11 October 2013
Supermarkets of mystery ~ Larry the Cable Guy Beer Bread - The Reject Shop
Larry the Cable Guy, who is he and why does he have his own food range? I pondered this mystery while poking around The Reject Shop one day and I came across Larry the Cable Guy Beer Bread. You might also be wondering why they sell food at The Reject Shop, in particular imported from the USA goods. I wonder that too, they aren't out of their expiry date, but they just seem to mysteriously end up there.
'You Gotta Try It' he cries from the box. Hmmm, OK then, I will! The packet was only $1.50, not really a big risk to take.
The preparation instructions are super simple, you just need beer and butter. Note the important under age drinking message.
I tried to find a can of American beer but all I could get were bottles, so this Bud is for you, Larry. You also need a smallish loaf pan, my one is getting a bit old and crappy from making Alice's meatloaf (from The Brady Bunch Cookbook, yes really) and scraping all the baked on good bits off.
Inside the box is a bag of enriched bleached flour, sugar, salt, baking soda and some preservatives.
Pour the flour into a big bowl, open beer and slowly pour onto the mix. It will go all frothy so use a large bowl. Then regret only buying one bottle of beer.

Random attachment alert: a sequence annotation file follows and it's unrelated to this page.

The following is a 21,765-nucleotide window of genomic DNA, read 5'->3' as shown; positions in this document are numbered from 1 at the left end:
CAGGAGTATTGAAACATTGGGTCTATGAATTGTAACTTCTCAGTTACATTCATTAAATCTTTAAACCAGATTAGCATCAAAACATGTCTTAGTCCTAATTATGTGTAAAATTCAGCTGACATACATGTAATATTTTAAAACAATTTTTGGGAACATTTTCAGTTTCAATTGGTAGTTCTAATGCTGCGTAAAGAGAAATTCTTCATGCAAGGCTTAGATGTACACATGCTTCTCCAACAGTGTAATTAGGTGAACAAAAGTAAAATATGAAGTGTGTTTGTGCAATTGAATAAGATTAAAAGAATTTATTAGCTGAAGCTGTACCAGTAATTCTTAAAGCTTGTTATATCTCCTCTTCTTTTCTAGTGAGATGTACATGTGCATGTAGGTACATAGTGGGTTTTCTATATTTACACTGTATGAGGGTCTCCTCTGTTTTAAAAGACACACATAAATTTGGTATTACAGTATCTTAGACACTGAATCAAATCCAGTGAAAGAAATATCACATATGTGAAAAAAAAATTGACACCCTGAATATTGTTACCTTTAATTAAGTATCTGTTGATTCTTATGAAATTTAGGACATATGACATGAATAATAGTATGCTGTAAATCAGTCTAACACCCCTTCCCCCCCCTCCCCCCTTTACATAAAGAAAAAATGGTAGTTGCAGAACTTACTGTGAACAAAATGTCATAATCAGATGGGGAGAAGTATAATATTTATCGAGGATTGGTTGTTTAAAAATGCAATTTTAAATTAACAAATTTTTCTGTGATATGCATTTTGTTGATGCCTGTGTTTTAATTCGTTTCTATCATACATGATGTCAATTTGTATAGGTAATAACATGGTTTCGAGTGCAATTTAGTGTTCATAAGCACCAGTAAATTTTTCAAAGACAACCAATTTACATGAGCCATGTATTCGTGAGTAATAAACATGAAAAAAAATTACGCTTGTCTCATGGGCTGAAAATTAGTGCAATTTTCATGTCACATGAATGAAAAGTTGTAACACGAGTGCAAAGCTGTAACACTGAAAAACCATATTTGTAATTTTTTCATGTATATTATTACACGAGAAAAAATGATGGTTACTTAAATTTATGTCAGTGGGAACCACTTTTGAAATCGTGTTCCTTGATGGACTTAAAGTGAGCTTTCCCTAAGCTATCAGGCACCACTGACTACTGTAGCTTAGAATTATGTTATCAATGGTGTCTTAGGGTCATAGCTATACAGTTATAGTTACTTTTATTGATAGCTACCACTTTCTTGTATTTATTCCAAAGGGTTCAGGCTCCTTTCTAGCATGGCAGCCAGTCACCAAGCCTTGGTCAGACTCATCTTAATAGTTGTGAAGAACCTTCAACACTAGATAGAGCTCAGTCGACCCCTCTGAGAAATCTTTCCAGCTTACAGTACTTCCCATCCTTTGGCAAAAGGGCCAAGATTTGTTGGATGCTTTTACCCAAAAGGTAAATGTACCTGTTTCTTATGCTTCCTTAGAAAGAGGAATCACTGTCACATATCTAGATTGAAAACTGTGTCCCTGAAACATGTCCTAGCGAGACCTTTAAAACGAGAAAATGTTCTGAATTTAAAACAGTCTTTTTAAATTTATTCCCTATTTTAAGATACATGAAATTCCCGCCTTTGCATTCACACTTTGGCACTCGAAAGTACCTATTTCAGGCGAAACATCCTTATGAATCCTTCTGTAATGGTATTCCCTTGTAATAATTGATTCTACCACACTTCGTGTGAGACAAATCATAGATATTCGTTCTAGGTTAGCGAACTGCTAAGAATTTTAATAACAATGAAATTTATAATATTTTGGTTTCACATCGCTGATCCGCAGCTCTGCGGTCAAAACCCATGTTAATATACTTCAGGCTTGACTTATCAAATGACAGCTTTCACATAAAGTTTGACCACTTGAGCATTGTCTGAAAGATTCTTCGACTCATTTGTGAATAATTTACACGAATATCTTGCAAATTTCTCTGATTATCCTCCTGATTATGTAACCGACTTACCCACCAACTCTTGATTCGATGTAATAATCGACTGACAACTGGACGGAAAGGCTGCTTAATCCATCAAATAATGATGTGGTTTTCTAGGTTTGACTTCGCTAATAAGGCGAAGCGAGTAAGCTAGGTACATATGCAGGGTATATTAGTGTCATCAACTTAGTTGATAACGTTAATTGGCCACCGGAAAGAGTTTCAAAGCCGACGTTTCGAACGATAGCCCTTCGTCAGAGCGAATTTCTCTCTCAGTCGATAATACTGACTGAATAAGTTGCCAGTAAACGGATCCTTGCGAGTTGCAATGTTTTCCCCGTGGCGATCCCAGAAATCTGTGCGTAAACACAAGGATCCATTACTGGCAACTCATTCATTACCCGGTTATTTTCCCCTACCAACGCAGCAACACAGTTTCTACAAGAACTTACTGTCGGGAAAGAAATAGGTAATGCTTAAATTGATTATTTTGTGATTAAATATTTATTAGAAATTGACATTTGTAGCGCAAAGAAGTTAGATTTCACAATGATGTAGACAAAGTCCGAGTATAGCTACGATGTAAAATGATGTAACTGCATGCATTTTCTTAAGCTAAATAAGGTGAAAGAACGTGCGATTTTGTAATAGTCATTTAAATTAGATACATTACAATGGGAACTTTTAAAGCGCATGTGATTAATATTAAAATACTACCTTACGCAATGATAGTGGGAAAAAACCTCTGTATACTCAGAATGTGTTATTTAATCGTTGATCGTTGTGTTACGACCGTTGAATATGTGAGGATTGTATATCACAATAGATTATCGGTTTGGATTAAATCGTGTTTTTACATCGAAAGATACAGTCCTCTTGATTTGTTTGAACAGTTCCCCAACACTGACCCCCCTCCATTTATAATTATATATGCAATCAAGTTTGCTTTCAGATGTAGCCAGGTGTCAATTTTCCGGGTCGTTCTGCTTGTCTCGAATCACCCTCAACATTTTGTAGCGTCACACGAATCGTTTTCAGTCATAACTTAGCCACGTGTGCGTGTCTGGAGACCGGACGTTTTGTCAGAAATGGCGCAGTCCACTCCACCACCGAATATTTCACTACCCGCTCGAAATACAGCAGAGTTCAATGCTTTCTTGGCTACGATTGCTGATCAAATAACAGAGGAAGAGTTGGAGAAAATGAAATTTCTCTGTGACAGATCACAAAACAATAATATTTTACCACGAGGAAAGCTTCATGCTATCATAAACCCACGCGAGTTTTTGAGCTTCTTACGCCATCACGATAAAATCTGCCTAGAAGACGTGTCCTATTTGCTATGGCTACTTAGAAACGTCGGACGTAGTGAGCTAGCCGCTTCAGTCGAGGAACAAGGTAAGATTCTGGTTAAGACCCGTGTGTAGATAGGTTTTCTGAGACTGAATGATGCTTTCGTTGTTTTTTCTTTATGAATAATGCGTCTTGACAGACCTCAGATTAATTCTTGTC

The mix will be a little lumpy when you start stirring. Don't worry too much, a few little lumps are OK. Just make sure you get all the dry bits together and it's a little bit smooth. This is man food, it doesn't have to be perfect.
Pour the mix into the loaf pan. I lined my pan as it's days as a non stick pan are long gone. I blame Alice.
Melt three tablespoons of butter and then pour all over the top.
Into the oven for 55 minutes. During the baking time I made Buffalo chicken wings and a slaw to go with the beer bread. This wing recipe bakes the wings in a coating of flour so you don't have to deep fry, the crisp wings are then slathered with a hot sauce mix. I changed the sauce mix a little to use what I had on hand, Sriracha chilli sauce instead of Louisiana hot sauce, halved the butter and added a tablespoon of beer (some more miraculously appeared) and teaspoon of liquid smoke. It was hot and smokey and dribble down your fingers good.
The finished bread. It really had a golden colour and cooked up well, I think the final product actually looked better than the picture on the box. And the eating verdict? It was far sweeter than we expected, it was more like a sweet cake than a bread. The mix of beer and sugar really brought out a sweet flavour, far more than you would get with a USA style biscuit mix or cornbread.
It did go perfectly with the wings, and we have to admit it was far nicer than we expected it would be. And that's the fun of supermarkets of mystery, sometimes you really win. The next day what was left over tasted like stale beer, so there's your excuse to eat the whole lot fresh.
There's a few recipes around the net for beer bread, it's such a basic mix of flour, sugar and beer it's not too hard to make yourself.
Larry the Cable Guy Beer Bread, $1.50 from The Reject Shop, Broadway.